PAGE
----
In the novel, Pride and Prejudice by Jane Austen, women of 19th century England must marry into a well fortuned family by finding a “suitable” partner. However, Elizabeth Bennet finds herself questioning certain views of society. When Mr. Bingley, a young wealthy gentleman moves into the town along with the equally wealthy and respectable Mr. Darcy, the Bennet girls are given a chance to seize higher status. The society in this story is very much organized by where a person falls in the social ladder and this is dictated by how much property he/she owns.
As a major theme in the novel, class difference serves as a barrier that creates a fair distance between some of the characters and determines the personality of each character also. Differences in social class is what keep couples like Elizabeth and Darcy or Jane and Bingley apart for much of the novel. Elizabeth finds most of the upper class snobby and filled with pride. Although Mr. Darcy is a propertied gentleman, Elizabeth finds him unpleasant because of his arrogance and lack of manners.
In return, Darcy views Elizabeth with disapproval because of her family’s social status and background. “She is tolerable; but not handsome enough to tempt me; and I am in no humour at present to give consequence to young ladies who are slighted by other men. ” (Chap. 3) This statement made by Darcy illustrates his poor opinion of those who are of lower class than him. Elizabeth overhears this negative statement about her, and Darcy’s pride because of his social status and disdain he holds for people in lower classes initially leads to Elizabeth’s detest.
They both treat each other with contempt and neither of them try to understand the other. This is one of the reasons why when told by Wickham that he had been cheated of some inheritance by Darcy, Elizabeth assumes that Darcy is a culprit, and an all around dishonest person. Miss Bingley also views Elizabeth as an unworthy partner for Darcy and tries her best to keep them apart. Although she is mostly motivated to push Elizabeth away because of her jealousy, this is another example of class distancing people and disrupting potential relationships.
Darcy even tries to break apart the connection between Jane and Bingley, because he didn’t see Jane as a suitable partner for Bingley, because of her social status. Even though Bingley surely seems to favour Jane and plans on marrying her, Darcy, as his good friend believes that he must protect Bingley from making a bad decision. Class at this time was a very important thing to consider wen finding a compatible suitor. Ironically though, Darcy starts falling in love Elizabeth, despite her class. He then tries fighting his feelings for Elizabeth because he himself knows that loving someone of lower status was something that he thought was Mr. Darcy had at first scarcely allowed her to be pretty; he had looked at her without admiration at the ball; and when they next met, he looked at her only to criticise. But no sooner had he made it clear to himself and his friends that she hardly had a good feature in her face, than he began to find it was rendered uncommonly intelligent by the beautiful expression of her dark eyes.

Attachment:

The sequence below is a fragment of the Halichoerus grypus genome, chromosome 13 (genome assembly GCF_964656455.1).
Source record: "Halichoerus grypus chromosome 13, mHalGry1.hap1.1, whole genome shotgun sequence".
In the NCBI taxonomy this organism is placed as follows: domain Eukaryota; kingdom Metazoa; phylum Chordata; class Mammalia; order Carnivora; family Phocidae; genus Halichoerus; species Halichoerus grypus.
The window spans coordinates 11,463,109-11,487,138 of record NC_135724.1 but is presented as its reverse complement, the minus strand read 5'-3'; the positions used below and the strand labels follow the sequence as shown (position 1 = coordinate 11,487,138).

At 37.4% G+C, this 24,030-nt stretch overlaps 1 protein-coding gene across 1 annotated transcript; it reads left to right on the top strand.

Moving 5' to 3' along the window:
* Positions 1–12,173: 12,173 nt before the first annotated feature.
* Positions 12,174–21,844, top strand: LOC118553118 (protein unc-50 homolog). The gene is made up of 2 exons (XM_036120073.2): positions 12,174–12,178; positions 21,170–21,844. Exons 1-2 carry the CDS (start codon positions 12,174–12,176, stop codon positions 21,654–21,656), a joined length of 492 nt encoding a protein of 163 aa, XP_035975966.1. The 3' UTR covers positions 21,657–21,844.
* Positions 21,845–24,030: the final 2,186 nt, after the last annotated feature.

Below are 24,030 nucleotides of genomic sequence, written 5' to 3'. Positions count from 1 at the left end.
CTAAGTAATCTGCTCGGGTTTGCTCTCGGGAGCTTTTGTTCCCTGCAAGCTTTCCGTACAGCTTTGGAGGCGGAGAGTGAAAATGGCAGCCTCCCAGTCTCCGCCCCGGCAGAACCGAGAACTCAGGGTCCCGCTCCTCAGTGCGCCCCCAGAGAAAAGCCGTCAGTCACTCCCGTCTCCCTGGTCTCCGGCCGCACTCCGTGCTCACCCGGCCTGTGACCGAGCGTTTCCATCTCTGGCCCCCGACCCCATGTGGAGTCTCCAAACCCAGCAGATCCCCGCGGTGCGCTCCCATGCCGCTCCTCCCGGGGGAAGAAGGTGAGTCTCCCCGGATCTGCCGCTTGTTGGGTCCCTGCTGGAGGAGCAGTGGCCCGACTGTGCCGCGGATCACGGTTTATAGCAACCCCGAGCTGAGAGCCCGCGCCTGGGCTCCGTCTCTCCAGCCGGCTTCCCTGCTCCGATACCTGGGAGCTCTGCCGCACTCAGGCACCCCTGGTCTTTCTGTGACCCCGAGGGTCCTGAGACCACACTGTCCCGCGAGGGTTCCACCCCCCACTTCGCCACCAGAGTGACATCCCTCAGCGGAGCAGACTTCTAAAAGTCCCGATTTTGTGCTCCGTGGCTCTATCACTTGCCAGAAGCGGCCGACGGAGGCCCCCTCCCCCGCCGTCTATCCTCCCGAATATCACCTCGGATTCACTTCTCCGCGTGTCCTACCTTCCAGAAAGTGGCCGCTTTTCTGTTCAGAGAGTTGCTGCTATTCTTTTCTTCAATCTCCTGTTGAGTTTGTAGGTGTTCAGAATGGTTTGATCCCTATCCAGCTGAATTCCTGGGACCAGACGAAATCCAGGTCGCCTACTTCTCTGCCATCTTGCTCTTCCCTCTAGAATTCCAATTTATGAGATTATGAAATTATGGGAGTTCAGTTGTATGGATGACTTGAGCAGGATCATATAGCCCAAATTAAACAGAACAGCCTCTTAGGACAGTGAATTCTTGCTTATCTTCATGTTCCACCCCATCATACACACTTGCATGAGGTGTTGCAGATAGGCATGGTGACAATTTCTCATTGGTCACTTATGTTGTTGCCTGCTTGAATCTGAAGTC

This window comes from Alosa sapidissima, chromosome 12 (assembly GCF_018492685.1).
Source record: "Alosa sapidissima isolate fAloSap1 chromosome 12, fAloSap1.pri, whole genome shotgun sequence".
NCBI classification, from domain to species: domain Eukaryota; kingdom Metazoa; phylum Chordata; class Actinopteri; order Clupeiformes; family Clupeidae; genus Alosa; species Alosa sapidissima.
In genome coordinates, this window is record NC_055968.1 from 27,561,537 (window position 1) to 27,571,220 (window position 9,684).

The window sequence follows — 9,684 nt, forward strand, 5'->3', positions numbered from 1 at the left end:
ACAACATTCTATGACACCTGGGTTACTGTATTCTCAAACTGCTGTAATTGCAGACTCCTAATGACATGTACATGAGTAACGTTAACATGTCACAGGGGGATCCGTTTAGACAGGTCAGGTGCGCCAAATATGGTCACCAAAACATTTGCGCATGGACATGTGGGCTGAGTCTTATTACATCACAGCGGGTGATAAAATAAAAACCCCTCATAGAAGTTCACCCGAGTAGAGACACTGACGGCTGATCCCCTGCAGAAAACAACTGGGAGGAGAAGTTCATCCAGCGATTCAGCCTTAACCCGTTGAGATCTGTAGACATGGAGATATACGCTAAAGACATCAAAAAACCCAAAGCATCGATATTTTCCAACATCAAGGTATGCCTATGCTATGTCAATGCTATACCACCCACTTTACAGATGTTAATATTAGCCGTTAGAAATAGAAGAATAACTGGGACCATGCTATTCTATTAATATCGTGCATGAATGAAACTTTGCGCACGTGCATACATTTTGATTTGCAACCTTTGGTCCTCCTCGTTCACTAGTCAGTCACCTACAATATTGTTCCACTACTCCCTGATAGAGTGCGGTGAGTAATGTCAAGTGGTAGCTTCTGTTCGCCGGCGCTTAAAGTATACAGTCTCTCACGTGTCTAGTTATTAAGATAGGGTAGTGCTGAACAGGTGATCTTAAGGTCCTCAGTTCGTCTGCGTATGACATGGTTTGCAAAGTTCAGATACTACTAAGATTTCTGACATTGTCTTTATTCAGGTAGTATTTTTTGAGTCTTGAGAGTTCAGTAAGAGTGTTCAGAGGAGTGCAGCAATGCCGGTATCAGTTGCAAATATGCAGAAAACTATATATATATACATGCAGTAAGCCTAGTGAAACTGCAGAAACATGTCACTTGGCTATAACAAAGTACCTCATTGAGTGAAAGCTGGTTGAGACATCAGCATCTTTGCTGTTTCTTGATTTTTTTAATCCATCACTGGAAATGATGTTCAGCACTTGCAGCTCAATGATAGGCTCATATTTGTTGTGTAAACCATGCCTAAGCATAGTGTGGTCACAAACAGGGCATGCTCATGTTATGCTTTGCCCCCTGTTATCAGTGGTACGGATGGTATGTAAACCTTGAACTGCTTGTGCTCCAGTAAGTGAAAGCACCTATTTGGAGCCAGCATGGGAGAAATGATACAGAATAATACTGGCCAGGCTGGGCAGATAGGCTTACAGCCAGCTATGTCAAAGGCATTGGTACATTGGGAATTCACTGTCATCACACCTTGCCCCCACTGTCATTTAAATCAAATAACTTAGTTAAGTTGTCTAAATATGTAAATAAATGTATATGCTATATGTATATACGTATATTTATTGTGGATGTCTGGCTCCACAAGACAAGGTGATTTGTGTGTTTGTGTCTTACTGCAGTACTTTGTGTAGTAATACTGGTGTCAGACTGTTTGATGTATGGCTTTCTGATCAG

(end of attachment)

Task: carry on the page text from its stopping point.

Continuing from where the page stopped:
To this discovery succeeded some others equally mortifying. (Chap. 6) Through major characterization, Austen brings about the effect social position can have on character. One major example in this is Ms. Bingley- a snobby, vain lady who also bears excessive disdain for the middle and lower classes. “When dinner was over, she [Elizabeth] returned directly to Jane, and Miss Bingley began abusing her as soon as she was out of the room. Her manners were pronounced to be very bad indeed, a mixture of pride and impertinence; she had no conversation, no stile, no taste, no beauty. ” (Vol. 1 Chap. 8) Miss Bingley’s ill manners towards Elizabeth is a sign of her disrespect towards the people of lower status and she thus finds them unworthy of proper etiquette.
Despite the fact that higher class individuals were expected to be polite, Miss Bingley shows no civility towards people of unequal birth, and attacks Elizabeth with critical comments. “ They were in fact very fine ladies; not deficient in good humour when they were pleased, nor in the power of making themselves agreeable when they chose it, but proud and conceited. ” (Vol. 4 Chap. 11) Even Elizabeth judges Miss Bingley, lacking manners and character although she is socially superior.